In addition to the math position being preserved, a history position RIF at the high school was also rescinded within the last week. 

A science position which is currently being filled by a long-term substitute will continue as is, according to Board President Sue Hollandsworth. “The position won’t be filled at this time,” she said following the meeting. “We can post it anytime once the WV Department of Education looks at what we are doing.” 

During the executive session, RealWV spoke with Pocahontas County Schools Treasurer Sherry Radcliff about the financial pressures facing counties such as Pocahontas which led to the need for RIFs. She described a multitude of factors at play including: 

  • National Forest Funds (which were $300,000 from the federal government this year but are budgeted for $0 next year)
  • Special education costs (additional aide and teaching positions needed)
  • Rising food and utility costs
  • Third Grade Success Act (passed by the WV Legislature, which requires an extended year program for children but does not provide funding) 
  • Match funds for building projects and secure entrances
  • Capital projects on aging buildings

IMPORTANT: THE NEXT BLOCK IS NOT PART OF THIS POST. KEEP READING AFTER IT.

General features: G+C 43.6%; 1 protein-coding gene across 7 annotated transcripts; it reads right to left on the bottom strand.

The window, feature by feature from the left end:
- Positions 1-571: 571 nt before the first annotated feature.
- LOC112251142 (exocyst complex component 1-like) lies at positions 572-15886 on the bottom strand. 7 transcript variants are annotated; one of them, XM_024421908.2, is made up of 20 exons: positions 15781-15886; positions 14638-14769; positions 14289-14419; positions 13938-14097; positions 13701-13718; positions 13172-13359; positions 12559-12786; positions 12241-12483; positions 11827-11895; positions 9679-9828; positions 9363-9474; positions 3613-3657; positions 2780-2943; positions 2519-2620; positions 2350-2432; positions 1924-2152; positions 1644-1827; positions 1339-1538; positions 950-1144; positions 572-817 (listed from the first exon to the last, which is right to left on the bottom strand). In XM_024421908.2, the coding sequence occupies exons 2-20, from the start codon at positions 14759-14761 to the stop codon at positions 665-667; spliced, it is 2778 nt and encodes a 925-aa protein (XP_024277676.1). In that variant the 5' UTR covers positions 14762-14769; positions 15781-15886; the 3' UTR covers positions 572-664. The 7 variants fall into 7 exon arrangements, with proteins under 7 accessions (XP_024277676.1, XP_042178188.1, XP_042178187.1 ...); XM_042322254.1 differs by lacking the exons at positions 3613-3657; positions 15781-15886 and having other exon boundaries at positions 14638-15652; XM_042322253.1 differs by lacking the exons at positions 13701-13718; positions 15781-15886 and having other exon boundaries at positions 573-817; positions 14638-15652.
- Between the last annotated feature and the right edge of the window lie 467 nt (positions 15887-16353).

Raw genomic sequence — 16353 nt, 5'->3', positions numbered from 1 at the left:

“We’d like to keep all the academic positions,” she said, “but we have to make tough decisions.” 

Riley Pollack. Photo by RealWV.

Following the vote, student leader Riley Pollack–who helped organize the student protest and sits as a student representative on the Board–said she was encouraged. “We’re finding common ground. I wasn’t hopeful when we walked in tonight. But I think they all saw how important Ms. Griffith is here tonight.”

Following the meeting, Griffith shared a warm embrace with Superintendent Bostic and thanked each board member individually for allowing her to be heard. But most of all, she was relieved that they listened to her students. 

 “Kids spoke up,” she said. “This vote today told them they were heard.”

Students, teachers, and community members celebrate following the board’s decision not to cut a math position from Pocahontas County High School. Photo by RealWV.